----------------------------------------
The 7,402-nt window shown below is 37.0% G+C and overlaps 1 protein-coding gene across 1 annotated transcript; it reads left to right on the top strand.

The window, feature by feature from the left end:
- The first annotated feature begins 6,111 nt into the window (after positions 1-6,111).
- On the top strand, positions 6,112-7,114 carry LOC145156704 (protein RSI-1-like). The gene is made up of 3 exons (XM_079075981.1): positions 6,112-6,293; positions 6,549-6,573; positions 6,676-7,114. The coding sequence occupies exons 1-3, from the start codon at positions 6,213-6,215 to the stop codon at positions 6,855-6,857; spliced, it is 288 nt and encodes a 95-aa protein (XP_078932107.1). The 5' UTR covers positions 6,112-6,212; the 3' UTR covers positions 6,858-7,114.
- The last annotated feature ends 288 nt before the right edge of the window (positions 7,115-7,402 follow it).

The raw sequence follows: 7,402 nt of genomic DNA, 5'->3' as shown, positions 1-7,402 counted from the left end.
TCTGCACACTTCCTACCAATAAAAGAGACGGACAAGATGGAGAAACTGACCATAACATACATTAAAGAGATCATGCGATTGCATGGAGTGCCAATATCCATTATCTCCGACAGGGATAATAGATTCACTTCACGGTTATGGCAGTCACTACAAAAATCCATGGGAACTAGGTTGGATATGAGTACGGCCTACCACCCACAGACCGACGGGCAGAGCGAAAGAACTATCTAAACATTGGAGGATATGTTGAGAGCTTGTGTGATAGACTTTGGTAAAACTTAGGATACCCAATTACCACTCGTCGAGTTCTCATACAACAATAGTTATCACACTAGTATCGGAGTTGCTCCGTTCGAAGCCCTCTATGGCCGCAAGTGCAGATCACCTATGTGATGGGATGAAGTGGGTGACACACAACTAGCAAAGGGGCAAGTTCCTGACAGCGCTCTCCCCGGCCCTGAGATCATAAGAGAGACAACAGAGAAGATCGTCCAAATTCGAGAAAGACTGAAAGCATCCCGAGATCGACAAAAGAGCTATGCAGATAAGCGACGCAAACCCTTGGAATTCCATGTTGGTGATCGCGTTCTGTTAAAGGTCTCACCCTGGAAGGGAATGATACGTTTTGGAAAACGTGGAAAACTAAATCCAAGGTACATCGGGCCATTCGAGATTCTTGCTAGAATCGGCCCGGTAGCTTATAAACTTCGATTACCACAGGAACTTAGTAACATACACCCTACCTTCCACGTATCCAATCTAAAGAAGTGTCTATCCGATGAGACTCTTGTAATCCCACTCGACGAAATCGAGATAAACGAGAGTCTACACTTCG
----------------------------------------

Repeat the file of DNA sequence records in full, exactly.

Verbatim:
The 7,402-nt window shown below is 37.0% G+C and overlaps 1 protein-coding gene across 1 annotated transcript; it reads left to right on the top strand.

The window, feature by feature from the left end:
- The first annotated feature begins 6,111 nt into the window (after positions 1-6,111).
- On the top strand, positions 6,112-7,114 carry LOC145156704 (protein RSI-1-like). The gene is made up of 3 exons (XM_079075981.1): positions 6,112-6,293; positions 6,549-6,573; positions 6,676-7,114. The coding sequence occupies exons 1-3, from the start codon at positions 6,213-6,215 to the stop codon at positions 6,855-6,857; spliced, it is 288 nt and encodes a 95-aa protein (XP_078932107.1). The 5' UTR covers positions 6,112-6,212; the 3' UTR covers positions 6,858-7,114.
- The last annotated feature ends 288 nt before the right edge of the window (positions 7,115-7,402 follow it).

The raw sequence follows: 7,402 nt of genomic DNA, 5'->3' as shown, positions 1-7,402 counted from the left end.
TCTGCACACTTCCTACCAATAAAAGAGACGGACAAGATGGAGAAACTGACCATAACATACATTAAAGAGATCATGCGATTGCATGGAGTGCCAATATCCATTATCTCCGACAGGGATAATAGATTCACTTCACGGTTATGGCAGTCACTACAAAAATCCATGGGAACTAGGTTGGATATGAGTACGGCCTACCACCCACAGACCGACGGGCAGAGCGAAAGAACTATCTAAACATTGGAGGATATGTTGAGAGCTTGTGTGATAGACTTTGGTAAAACTTAGGATACCCAATTACCACTCGTCGAGTTCTCATACAACAATAGTTATCACACTAGTATCGGAGTTGCTCCGTTCGAAGCCCTCTATGGCCGCAAGTGCAGATCACCTATGTGATGGGATGAAGTGGGTGACACACAACTAGCAAAGGGGCAAGTTCCTGACAGCGCTCTCCCCGGCCCTGAGATCATAAGAGAGACAACAGAGAAGATCGTCCAAATTCGAGAAAGACTGAAAGCATCCCGAGATCGACAAAAGAGCTATGCAGATAAGCGACGCAAACCCTTGGAATTCCATGTTGGTGATCGCGTTCTGTTAAAGGTCTCACCCTGGAAGGGAATGATACGTTTTGGAAAACGTGGAAAACTAAATCCAAGGTACATCGGGCCATTCGAGATTCTTGCTAGAATCGGCCCGGTAGCTTATAAACTTCGATTACCACAGGAACTTAGTAACATACACCCTACCTTCCACGTATCCAATCTAAAGAAGTGTCTATCCGATGAGACTCTTGTAATCCCACTCGACGAAATCGAGATAAACGAGAGTCTACACTTCG